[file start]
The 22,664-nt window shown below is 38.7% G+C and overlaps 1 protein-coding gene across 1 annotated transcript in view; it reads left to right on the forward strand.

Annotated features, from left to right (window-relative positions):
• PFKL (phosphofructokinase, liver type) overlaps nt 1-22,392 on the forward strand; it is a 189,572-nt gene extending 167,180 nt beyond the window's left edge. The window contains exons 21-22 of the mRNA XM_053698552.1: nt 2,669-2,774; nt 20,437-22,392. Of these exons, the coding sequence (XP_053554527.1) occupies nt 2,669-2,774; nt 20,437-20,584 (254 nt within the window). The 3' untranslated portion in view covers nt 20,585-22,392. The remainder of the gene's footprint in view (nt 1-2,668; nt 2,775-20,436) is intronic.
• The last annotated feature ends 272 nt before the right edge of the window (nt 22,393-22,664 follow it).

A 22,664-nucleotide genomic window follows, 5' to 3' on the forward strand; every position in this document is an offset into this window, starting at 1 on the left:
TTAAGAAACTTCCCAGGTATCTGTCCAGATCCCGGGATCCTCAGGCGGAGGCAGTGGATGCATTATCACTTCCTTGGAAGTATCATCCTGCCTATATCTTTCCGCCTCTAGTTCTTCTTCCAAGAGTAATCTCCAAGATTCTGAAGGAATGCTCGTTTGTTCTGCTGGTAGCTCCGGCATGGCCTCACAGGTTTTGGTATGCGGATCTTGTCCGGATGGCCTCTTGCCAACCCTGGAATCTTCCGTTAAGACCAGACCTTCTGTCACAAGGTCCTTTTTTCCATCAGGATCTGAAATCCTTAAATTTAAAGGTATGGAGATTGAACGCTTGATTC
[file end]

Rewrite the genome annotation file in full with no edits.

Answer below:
The 22,664-nt window shown below is 38.7% G+C and overlaps 1 protein-coding gene across 1 annotated transcript in view; it reads left to right on the forward strand.

Annotated features, from left to right (window-relative positions):
• PFKL (phosphofructokinase, liver type) overlaps nt 1-22,392 on the forward strand; it is a 189,572-nt gene extending 167,180 nt beyond the window's left edge. The window contains exons 21-22 of the mRNA XM_053698552.1: nt 2,669-2,774; nt 20,437-22,392. Of these exons, the coding sequence (XP_053554527.1) occupies nt 2,669-2,774; nt 20,437-20,584 (254 nt within the window). The 3' untranslated portion in view covers nt 20,585-22,392. The remainder of the gene's footprint in view (nt 1-2,668; nt 2,775-20,436) is intronic.
• The last annotated feature ends 272 nt before the right edge of the window (nt 22,393-22,664 follow it).

A 22,664-nucleotide genomic window follows, 5' to 3' on the forward strand; every position in this document is an offset into this window, starting at 1 on the left:
TTAAGAAACTTCCCAGGTATCTGTCCAGATCCCGGGATCCTCAGGCGGAGGCAGTGGATGCATTATCACTTCCTTGGAAGTATCATCCTGCCTATATCTTTCCGCCTCTAGTTCTTCTTCCAAGAGTAATCTCCAAGATTCTGAAGGAATGCTCGTTTGTTCTGCTGGTAGCTCCGGCATGGCCTCACAGGTTTTGGTATGCGGATCTTGTCCGGATGGCCTCTTGCCAACCCTGGAATCTTCCGTTAAGACCAGACCTTCTGTCACAAGGTCCTTTTTTCCATCAGGATCTGAAATCCTTAAATTTAAAGGTATGGAGATTGAACGCTTGATTC